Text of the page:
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Gentrification Grows in Brooklyn

SARAH YOKUBAITIS, HOST: Gentrification has moved through many Brooklyn neighborhoods–raising rents and changing the character of communities. Now, new building developments are popping up in Bushwick, and many look just like projects in other transitioning neighborhoods. Uptown Radio’s David Marques took a look at these cookie-cutter apartments and the phenomenon of the “gentrification building”.

DAVID MARQUES, BYLINE: If you take a walk around Bushwick, you’ll see many buildings typical of older Brooklyn neighborhoods. I’m looking down south of the park on Knickerbocker Avenue. And there’s a row of houses… they look like they have vinyl siding. You know, normal looking storefronts. Some of them are in Spanish. They have air conditioners through the windows, very narrow windows. About three storeys high.

But now every few blocks you come upon a building that stands out as totally different from the rest: It’s probably about 10 stories tall, And it’s made of black brick, with tall glass windows. It’s very angular, and it has a balcony at the top with black metal grating. … It’s very complex compared to all the other buildings here.

MARQUES: That building is called Knickerbocker 260. It has a gym, bluetooth speakers in every room, and a “virtual doorman.” The rents are also much higher than typical in the neighborhood– around $4000 for a two bedroom. It's a style that has become known as a “gentrification building”. It's a look that is even being called out on social media posts.

TIKTOK: You know it when you see it… gentrification building! This is what gentrification looks like (music). They give me gentrification, they give me trust fund, they give me mommy and daddy pay my bills.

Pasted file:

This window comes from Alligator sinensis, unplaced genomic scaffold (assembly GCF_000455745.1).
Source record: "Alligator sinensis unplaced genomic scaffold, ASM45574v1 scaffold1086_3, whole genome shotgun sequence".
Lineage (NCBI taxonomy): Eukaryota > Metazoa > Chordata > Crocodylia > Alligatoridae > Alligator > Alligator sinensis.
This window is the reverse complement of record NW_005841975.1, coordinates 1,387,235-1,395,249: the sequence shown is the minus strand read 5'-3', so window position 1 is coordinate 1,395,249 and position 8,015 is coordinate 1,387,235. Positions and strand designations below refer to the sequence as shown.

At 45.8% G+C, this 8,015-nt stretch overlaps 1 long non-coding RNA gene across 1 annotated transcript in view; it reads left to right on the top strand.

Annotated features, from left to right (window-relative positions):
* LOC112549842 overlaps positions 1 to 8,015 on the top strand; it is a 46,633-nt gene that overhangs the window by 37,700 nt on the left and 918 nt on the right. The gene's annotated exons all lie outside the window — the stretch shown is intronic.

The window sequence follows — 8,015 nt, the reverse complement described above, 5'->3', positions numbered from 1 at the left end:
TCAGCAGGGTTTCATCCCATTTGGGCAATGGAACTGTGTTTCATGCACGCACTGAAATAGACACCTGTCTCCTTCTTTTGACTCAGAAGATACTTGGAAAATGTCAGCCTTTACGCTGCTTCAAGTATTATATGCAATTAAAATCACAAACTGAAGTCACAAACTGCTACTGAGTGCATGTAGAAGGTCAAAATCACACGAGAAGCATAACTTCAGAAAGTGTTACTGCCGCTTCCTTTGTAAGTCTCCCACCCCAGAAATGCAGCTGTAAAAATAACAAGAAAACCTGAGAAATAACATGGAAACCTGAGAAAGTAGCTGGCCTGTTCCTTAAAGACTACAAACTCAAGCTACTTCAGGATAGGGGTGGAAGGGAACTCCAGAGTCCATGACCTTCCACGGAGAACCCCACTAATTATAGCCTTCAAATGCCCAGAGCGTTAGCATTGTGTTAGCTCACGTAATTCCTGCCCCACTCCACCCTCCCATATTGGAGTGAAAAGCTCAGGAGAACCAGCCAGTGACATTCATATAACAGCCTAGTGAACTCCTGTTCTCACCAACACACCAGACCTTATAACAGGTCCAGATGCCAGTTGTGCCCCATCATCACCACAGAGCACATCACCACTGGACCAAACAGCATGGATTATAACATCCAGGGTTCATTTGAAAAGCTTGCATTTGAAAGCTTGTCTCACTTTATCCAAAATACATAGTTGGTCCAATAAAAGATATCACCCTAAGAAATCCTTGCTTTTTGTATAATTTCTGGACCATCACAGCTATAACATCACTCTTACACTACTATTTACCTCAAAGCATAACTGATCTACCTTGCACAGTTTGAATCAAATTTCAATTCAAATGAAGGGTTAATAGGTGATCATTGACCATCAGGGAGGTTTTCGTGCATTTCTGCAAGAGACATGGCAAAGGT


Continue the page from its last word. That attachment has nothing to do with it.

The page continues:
MARQUES: Until recently Bushwick has been home mainly to Puerto Rican, Dominican, and Mexican communities. The poverty rate here is above the average of the rest of New York. But now the area also features nightclubs like the House of Yes, where you can spend a Saturday night dodging acrobats and watching colorful burlesque shows. And alongside the changing nightlife comes the new residential architecture. Developers put up luxury buildings that clash dramatically with the existing housing stock.

NOLAN GRAY: It does strike me that there seems to be like a design repertoire that’s appealing to a certain type of person who’s moving back into the city.

MARQUES: Nolan Gray is a Phd fellow in Urban Planning at UCLA. He says that the “gentrification building” is designed to attract the children of people who left for the suburbs decades ago–wealthier, often whiter residents moving into a working-class neighborhood.

GRAY: I would assume people look at contemporary designs like this and say, “OK, this is a new modern building, reflecting sort of modern or contemporary design influences. To the extent that it’s a signal of the desirability of the neighborhood, I certainly think that’s possible, yeah.

MARQUES: This style of architecture also has another advantage — it cheap to put up, with flat panelling and windows over simple wood frames. And developers can build them quickly.

But New York City is all about change and Nolan Gray jokes that some day even these buildings will be appreciated as emblems of the past.

GRAY: 25 years from now, 30 years from now we’ll start trying

David Marques, Columbia Radio News


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